Tattoos, Piercing, and Sexual Behaviors in Young Adults

Authors

  • Krzysztof Nowosielski MD, PhD,

    Corresponding author
    1. Department of Gynecology and Obstetrics, Specialist Teaching Hospital in Tychy, Poland
    2. Department of Health Science, Medical Collage in Sosnowiec, Poland
      Krzysztof Nowosielski, MD, PhD, Department of Women' Disease Control and Prevention, School of Health Care, Medical University of Silesia, Poland, ul. Medykow 12, Katowice 40-752, Poland. Tel: +48-32-20-88-730; Fax: +48 32 219-34-04; E-mail: krzysnowosilcow@yahoo.com
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  • Adam Sipiński MD, PhD,

    1. Department of Health Science, Medical Collage in Sosnowiec, Poland
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  • Ilona Kuczerawy MA,

    1. Department of Gynecology and Obstetrics, District Hospital in Pyskowice, Poland
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  • Danuta Kozłowska-Rup MA,

    1. Department of Neonatology, Municipal Hospital in Ruda Slaska, Poland
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  • Violetta Skrzypulec-Plinta MD, PhD, Professor

    1. Medical University of Silesia, The School of Health Care, Department of Women' Disease Control and Prevention, Katowice, Poland
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Krzysztof Nowosielski, MD, PhD, Department of Women' Disease Control and Prevention, School of Health Care, Medical University of Silesia, Poland, ul. Medykow 12, Katowice 40-752, Poland. Tel: +48-32-20-88-730; Fax: +48 32 219-34-04; E-mail: krzysnowosilcow@yahoo.com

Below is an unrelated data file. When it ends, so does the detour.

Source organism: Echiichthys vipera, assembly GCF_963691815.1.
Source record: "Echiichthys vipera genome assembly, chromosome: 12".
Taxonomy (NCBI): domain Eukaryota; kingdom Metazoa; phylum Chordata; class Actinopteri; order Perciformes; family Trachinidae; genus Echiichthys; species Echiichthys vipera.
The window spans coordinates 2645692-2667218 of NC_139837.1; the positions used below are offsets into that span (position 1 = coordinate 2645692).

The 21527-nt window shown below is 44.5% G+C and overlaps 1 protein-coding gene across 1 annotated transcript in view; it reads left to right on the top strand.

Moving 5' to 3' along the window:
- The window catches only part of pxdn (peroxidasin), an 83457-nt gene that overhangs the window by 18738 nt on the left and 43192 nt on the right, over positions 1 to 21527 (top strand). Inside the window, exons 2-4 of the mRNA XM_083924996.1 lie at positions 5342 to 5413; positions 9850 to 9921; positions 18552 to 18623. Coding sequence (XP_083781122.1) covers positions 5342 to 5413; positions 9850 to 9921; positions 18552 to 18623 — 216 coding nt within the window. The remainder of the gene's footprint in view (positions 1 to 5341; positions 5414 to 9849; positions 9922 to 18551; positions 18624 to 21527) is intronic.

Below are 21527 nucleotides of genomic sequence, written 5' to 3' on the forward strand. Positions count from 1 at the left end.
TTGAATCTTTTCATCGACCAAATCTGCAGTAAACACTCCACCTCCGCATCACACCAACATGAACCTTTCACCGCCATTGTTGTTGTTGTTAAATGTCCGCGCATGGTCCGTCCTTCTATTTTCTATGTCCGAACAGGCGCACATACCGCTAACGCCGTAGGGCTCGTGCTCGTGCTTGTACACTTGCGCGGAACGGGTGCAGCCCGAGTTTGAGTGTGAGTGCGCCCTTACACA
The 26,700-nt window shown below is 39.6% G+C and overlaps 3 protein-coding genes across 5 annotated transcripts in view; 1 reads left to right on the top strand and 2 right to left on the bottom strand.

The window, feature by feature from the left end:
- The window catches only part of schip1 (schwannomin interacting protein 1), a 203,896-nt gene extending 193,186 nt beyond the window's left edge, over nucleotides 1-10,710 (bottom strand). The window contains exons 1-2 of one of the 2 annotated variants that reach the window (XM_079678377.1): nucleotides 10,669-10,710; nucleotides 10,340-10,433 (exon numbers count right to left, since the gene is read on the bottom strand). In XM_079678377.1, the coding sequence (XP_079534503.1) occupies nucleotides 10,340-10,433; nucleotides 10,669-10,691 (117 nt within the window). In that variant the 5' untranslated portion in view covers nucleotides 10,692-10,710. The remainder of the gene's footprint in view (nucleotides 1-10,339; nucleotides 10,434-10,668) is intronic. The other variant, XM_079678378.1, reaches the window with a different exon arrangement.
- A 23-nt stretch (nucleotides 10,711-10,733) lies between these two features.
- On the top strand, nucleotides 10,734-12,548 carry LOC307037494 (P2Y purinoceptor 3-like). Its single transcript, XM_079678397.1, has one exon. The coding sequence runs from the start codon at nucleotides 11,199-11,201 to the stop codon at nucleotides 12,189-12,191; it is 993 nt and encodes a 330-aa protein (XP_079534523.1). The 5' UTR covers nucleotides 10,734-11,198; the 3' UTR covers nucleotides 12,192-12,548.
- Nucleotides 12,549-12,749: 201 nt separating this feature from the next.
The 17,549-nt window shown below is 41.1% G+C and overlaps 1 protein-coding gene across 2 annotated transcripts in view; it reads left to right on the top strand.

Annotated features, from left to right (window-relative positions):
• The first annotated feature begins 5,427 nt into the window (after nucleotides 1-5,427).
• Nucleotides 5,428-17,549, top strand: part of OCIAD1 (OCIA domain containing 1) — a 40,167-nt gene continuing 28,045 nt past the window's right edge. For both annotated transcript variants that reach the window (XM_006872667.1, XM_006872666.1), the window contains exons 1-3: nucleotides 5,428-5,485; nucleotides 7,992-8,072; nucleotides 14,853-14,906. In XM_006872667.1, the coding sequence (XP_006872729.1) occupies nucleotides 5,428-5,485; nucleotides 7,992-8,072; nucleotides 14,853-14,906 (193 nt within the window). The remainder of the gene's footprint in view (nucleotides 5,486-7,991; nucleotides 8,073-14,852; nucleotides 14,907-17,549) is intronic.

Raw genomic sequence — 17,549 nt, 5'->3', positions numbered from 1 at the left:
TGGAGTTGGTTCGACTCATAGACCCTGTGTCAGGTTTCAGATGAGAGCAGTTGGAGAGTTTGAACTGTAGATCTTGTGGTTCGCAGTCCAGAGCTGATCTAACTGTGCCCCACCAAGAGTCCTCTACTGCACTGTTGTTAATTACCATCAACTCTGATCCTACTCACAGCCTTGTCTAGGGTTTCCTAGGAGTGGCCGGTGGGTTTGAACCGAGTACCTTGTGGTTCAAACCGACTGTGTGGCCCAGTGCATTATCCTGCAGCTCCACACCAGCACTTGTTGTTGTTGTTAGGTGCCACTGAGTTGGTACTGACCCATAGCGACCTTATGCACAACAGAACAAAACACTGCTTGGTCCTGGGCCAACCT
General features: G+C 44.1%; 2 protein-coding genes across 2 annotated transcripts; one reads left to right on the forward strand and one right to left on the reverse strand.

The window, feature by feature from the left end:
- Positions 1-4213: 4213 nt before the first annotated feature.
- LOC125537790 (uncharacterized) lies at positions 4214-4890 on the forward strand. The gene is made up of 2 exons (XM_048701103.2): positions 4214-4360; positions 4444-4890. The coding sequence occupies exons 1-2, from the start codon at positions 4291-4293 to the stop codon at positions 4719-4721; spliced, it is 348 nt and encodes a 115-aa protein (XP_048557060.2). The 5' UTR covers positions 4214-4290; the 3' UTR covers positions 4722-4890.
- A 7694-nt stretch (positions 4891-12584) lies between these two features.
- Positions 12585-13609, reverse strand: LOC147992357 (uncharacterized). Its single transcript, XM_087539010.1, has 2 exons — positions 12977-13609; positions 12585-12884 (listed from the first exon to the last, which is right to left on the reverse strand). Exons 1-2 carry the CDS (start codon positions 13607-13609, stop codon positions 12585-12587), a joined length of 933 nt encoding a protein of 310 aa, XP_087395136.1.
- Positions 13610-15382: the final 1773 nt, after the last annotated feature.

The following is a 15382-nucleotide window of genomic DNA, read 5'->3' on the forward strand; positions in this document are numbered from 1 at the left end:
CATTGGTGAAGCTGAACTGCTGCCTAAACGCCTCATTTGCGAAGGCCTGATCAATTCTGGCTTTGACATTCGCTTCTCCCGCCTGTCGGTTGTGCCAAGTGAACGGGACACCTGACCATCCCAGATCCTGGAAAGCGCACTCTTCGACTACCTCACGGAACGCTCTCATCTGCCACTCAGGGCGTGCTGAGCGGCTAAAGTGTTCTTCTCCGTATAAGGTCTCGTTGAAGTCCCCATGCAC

ABSTRACT

Introduction.  Body piercing and tattooing are accepted by a growing number of teenagers and young adults as a way of self-expressing. Some authors suggest association between body piercings/tattoos and early sexual initiation, higher number of sexual partners, or risky sexual behaviors.

Aim.  The aim of the study was to evaluate sexual behaviors among young adults with body modifications (BMs)—tattoos and piercings.

Methods.  One hundred twenty young healthy adults, ages between 20 and 35, were included in the population study. The study group was divided into three subgroups: controls (N = 60), adults with tattoos (N = 28), and adults with piercings (N = 32). The research instrument was a self-prepared questionnaire containing 59 questions assessing socioepidemiological parameters, sexual behaviors, incidents of sexual harassment in the past, and self-attractiveness evaluation, as well as questions concerning tattoos and piercings. Socioepidemiological variables and sexual behaviors were compared between subgroups.

Main Outcome Measures.  To assess and describe the correlation between having BM—tattoos and piercings—and sexual behaviors in the population of young adults by using the logistic regression model.

Results.  Adults with BMs have had their first intercourse statistically earlier and were more sexually active compared with controls. There were no statically significant differences in sexual orientation, sexual preferences, engaging in risky sexual behaviors, frequency of masturbation, and history of sexual abuse between the groups. In contrast, the frequency of sexual intercourses was statistically higher and oral sex was more likely to be a dominant sexual activity in adults with BM compared with controls. The multivariate logistic model revealed that adults with BM were four times less likely to participate in religious practices and twice more likely to have early sexual initiation.

Conclusions.  Having BM is associated with early sexual initiation and more liberal attitudes toward sexual behaviors but not with engaging in risky sexual behaviors. Nowosielski K, Sipiński A, Kuczerawy I, Kozłowska-Rup D, and Skrzypulec-Plinta V. Tattoos, piercing, and sexual behaviors in young adults. J Sex Med 2012;9:2307–2314.

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